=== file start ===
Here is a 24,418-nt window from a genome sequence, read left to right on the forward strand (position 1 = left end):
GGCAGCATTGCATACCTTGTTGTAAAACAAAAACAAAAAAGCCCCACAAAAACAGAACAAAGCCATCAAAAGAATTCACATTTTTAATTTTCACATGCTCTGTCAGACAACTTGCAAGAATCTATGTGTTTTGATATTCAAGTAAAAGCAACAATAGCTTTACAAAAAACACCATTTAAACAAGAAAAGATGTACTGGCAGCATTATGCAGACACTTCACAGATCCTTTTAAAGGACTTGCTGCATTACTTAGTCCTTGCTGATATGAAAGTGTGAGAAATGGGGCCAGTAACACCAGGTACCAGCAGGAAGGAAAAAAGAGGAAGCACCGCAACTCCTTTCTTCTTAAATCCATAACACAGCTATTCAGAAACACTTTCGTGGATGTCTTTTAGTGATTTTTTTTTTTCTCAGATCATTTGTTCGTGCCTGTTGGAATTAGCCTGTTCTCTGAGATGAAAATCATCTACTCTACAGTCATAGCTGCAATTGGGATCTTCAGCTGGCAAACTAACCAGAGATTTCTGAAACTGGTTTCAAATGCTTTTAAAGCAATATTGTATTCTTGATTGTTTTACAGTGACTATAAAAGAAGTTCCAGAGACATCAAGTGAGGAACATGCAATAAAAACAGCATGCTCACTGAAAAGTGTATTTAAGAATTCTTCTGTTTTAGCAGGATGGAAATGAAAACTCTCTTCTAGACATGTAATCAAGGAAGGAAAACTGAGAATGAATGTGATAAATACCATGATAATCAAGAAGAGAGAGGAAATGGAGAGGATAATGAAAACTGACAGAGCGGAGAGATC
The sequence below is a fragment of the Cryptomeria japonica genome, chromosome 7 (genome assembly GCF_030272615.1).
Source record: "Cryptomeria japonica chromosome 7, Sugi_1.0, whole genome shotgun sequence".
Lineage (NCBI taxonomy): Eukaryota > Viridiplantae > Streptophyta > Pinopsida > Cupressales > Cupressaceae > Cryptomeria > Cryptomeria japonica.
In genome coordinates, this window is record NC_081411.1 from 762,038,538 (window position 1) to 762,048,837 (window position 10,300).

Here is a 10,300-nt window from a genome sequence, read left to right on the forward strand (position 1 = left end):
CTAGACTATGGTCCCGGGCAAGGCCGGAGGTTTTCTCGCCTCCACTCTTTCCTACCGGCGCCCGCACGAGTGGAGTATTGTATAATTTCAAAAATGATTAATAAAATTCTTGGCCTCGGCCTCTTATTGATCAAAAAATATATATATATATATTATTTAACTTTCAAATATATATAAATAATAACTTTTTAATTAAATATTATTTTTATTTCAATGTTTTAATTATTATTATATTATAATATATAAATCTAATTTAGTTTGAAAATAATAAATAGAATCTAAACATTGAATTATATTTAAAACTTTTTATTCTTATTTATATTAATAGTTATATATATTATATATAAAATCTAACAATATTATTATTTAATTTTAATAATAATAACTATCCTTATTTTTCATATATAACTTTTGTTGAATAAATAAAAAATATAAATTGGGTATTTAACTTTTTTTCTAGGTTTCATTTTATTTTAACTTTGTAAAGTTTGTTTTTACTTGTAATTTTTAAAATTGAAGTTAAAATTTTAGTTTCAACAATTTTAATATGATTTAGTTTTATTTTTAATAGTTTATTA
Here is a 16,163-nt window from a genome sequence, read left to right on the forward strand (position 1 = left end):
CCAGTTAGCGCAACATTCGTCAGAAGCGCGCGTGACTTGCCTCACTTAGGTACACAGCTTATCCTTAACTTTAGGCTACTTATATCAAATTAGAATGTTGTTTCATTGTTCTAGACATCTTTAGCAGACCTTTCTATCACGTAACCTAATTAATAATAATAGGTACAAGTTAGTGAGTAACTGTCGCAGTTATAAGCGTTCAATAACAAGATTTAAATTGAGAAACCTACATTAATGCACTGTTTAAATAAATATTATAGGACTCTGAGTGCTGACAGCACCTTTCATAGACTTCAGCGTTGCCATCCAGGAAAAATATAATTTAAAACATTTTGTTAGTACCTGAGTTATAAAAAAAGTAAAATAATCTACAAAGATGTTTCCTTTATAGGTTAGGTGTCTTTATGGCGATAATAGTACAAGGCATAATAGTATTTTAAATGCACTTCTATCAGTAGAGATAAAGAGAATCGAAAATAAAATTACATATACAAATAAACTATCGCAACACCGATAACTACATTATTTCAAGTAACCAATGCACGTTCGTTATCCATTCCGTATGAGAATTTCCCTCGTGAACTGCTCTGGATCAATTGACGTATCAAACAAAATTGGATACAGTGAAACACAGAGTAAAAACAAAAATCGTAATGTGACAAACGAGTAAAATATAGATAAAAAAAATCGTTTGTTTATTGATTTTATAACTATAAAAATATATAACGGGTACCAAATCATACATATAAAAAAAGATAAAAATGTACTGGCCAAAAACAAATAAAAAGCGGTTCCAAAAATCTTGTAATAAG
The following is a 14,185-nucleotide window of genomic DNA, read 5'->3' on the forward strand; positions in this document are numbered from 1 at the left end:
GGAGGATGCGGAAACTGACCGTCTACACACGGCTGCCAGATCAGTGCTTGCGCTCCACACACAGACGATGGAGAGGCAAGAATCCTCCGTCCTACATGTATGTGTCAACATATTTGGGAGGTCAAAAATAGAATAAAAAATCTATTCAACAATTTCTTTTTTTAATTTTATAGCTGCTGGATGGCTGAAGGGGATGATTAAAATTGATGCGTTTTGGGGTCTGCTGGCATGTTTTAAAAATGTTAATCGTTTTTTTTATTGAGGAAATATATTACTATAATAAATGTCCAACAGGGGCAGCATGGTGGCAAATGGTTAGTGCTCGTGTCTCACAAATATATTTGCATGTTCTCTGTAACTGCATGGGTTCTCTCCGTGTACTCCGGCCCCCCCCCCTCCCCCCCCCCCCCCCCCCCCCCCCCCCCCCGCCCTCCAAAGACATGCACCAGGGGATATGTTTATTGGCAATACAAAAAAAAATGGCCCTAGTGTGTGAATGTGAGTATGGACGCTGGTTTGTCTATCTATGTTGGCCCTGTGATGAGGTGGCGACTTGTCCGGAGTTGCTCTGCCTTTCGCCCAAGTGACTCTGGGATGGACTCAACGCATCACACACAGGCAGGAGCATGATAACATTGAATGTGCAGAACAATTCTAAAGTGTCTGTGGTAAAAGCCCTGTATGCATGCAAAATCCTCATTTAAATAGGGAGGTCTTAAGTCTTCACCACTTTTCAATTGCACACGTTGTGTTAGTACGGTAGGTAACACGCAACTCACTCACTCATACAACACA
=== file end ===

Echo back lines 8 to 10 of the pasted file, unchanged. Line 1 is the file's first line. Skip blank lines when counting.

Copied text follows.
CTAGACTATGGTCCCGGGCAAGGCCGGAGGTTTTCTCGCCTCCACTCTTTCCTACCGGCGCCCGCACGAGTGGAGTATTGTATAATTTCAAAAATGATTAATAAAATTCTTGGCCTCGGCCTCTTATTGATCAAAAAATATATATATATATATTATTTAACTTTCAAATATATATAAATAATAACTTTTTAATTAAATATTATTTTTATTTCAATGTTTTAATTATTATTATATTATAATATATAAATCTAATTTAGTTTGAAAATAATAAATAGAATCTAAACATTGAATTATATTTAAAACTTTTTATTCTTATTTATATTAATAGTTATATATATTATATATAAAATCTAACAATATTATTATTTAATTTTAATAATAATAACTATCCTTATTTTTCATATATAACTTTTGTTGAATAAATAAAAAATATAAATTGGGTATTTAACTTTTTTTCTAGGTTTCATTTTATTTTAACTTTGTAAAGTTTGTTTTTACTTGTAATTTTTAAAATTGAAGTTAAAATTTTAGTTTCAACAATTTTAATATGATTTAGTTTTATTTTTAATAGTTTATTA
Here is a 16,163-nt window from a genome sequence, read left to right on the forward strand (position 1 = left end):
CCAGTTAGCGCAACATTCGTCAGAAGCGCGCGTGACTTGCCTCACTTAGGTACACAGCTTATCCTTAACTTTAGGCTACTTATATCAAATTAGAATGTTGTTTCATTGTTCTAGACATCTTTAGCAGACCTTTCTATCACGTAACCTAATTAATAATAATAGGTACAAGTTAGTGAGTAACTGTCGCAGTTATAAGCGTTCAATAACAAGATTTAAATTGAGAAACCTACATTAATGCACTGTTTAAATAAATATTATAGGACTCTGAGTGCTGACAGCACCTTTCATAGACTTCAGCGTTGCCATCCAGGAAAAATATAATTTAAAACATTTTGTTAGTACCTGAGTTATAAAAAAAGTAAAATAATCTACAAAGATGTTTCCTTTATAGGTTAGGTGTCTTTATGGCGATAATAGTACAAGGCATAATAGTATTTTAAATGCACTTCTATCAGTAGAGATAAAGAGAATCGAAAATAAAATTACATATACAAATAAACTATCGCAACACCGATAACTACATTATTTCAAGTAACCAATGCACGTTCGTTATCCATTCCGTATGAGAATTTCCCTCGTGAACTGCTCTGGATCAATTGACGTATCAAACAAAATTGGATACAGTGAAACACAGAGTAAAAACAAAAATCGTAATGTGACAAACGAGTAAAATATAGATAAAAAAAATCGTTTGTTTATTGATTTTATAACTATAAAAATATATAACGGGTACCAAATCATACATATAAAAAAAGATAAAAATGTACTGGCCAAAAACAAATAAAAAGCGGTTCCAAAAATCTTGTAATAAG